Hump Day: So many flies, too little time

Hump Day 2 croppedHump Day
By Brian Cormier
Wednesday, Sept. 21, 2016
Moncton Times & Transcript

I’ve never been a fan of horror movies. I don’t like being startled and end up covering my eyes the entire time to avoid jumping out of my seat. For me, paying for a horror movie ticket is a waste of time, unless I want to pay to watch the inside of my hands. I can do that for free at home just by watching news coverage of the U.S. election. With that said, I was able to watch horror movies when I was a kid and quite enjoyed them. (Remember “Shock Theatre” on CHSJ-TV?) I also liked horror books and, as my father called them, “spooky comics.”

As with many avid readers, Stephen King was a particular childhood favourite, although fiction has fallen out of favour with my reading habits in adulthood. These days, my tastes trend toward celebrity biographies and business books. I also read the Flowers in the Attic series by V.C. Andrews (in retrospect, definitely not for children!) and real-life horror tales – one of them being The Amityville Horror. One of the features of the movie version of The Amityville Horror was a priest getting attacked by flies. As reasonably harmless as that sounds, the tension of the movie, the music and the acting made it scary.

This reminded me of when I visited my grandparents on P.E.I. They lived in the country, so there were always flies around. Big ones. They’d carry off chickens and attack cattle. OK, maybe not that big, but it seemed like it. At night, I’d be sleeping upstairs in their house and hear the flies constantly buzzing around my head or banging against the window. It was unnerving because the bedroom was isolated upstairs from the rest of the adults who were still awake and usually playing cards downstairs. It wasn’t like our bungalow in Moncton where I could peer out my bedroom door, turn my head and see my parents sitting on the sofa.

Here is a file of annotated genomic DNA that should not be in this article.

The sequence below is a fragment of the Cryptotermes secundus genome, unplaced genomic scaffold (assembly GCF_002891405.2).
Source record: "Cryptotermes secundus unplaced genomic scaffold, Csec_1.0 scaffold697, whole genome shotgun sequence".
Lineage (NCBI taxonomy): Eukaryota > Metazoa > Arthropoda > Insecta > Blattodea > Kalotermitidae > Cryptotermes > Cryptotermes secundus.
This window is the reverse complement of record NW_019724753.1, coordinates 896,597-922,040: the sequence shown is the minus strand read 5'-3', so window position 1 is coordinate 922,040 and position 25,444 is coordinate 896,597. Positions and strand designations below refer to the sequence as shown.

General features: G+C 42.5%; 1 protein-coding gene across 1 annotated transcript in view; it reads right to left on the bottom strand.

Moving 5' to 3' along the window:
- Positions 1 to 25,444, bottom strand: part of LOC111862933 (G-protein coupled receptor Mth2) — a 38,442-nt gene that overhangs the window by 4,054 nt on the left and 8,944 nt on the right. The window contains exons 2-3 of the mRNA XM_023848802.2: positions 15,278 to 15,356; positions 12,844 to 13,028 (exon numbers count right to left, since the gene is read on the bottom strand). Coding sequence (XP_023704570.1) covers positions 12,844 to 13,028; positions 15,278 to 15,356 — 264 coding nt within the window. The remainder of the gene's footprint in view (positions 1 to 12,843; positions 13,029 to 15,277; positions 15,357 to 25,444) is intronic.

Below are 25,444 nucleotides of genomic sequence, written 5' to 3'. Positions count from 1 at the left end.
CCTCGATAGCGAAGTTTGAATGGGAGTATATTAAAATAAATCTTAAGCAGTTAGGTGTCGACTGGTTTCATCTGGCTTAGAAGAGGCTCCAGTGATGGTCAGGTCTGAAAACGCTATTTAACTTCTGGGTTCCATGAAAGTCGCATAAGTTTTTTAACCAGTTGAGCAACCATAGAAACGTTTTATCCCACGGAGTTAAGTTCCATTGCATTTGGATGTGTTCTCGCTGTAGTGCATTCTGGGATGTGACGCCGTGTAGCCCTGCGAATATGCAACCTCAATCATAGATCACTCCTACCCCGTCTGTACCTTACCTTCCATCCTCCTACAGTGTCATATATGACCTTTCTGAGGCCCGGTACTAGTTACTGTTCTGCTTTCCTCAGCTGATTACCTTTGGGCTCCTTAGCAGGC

fly-swatterNope, at my grandparents I would have to walk down the stairs and then through the parlour (it was parlour, folks, not a living room) and then, finally, through the dining room to get to the kitchen. When I saw the house again as an adult, it seemed impossibly tiny. When I was a kid, the house seemed huge, though. Going downstairs was like going on a trip to Asia – or at least it seemed that way. It was far!

Maybe I should have tamed one of the flies and hopped on its back to fly me downstairs on the express line. I tell ya, they seemed big enough.

Fast-forward to 2016. Now, I have a house of my own here in Moncton. Sure, there’s the odd mosquito, fly or two (or three) that have managed to sneak their way in over the years, but not in any major fashion. Last year, I had a bit of a problem with drain flies – not to be confused with fruit flies – but a lot of bleach, traps and cold weather eventually got rid of most of them.

This year, though, there must have been an international fly convention organized at my house that I failed to notice. Flies are everywhere. They fly around my office. They land on me while I’m watching television. I find them drowned in water in the sink. I find them dead on the floor. Apparently, they’re called cluster flies and are common in the fall.

In the past two weeks, I’ve turned into a madman running around the house with my new electric fly swatter – the kind that zaps them on contact. The minute I hear the buzz, I reach over my fly-killing Taser and go on the attack! I’ve become a mass murderer. Guilty as charged, Mother Nature!

I don’t know why they’ve decided to set up camp inside my house. There’s a perfectly good outdoors out there. Sure, it may get chilly at night, but at least they don’t risk getting killed by my electrified swatter, a rolled up piece of newspaper or zapped with a lightning-fast snap of a wet dish towel (yes, I put it in the laundry afterwards).

I’m an animal lover. I can’t bear to watch those commercials of sad animals with Sarah McLachlan’s ‘In the Arms of the Angels’ playing in the background. But when it comes to flies, I show no mercy. I don’t care if they have little families waiting for them at home around the supper table. If I find them, they’re dead.

I seek revenge for all those sleepless nights visiting my grandparents. I shall be victorious. Now, it’s time to take care of ‘buzz’-ness.

Sorry, comments are closed for this post.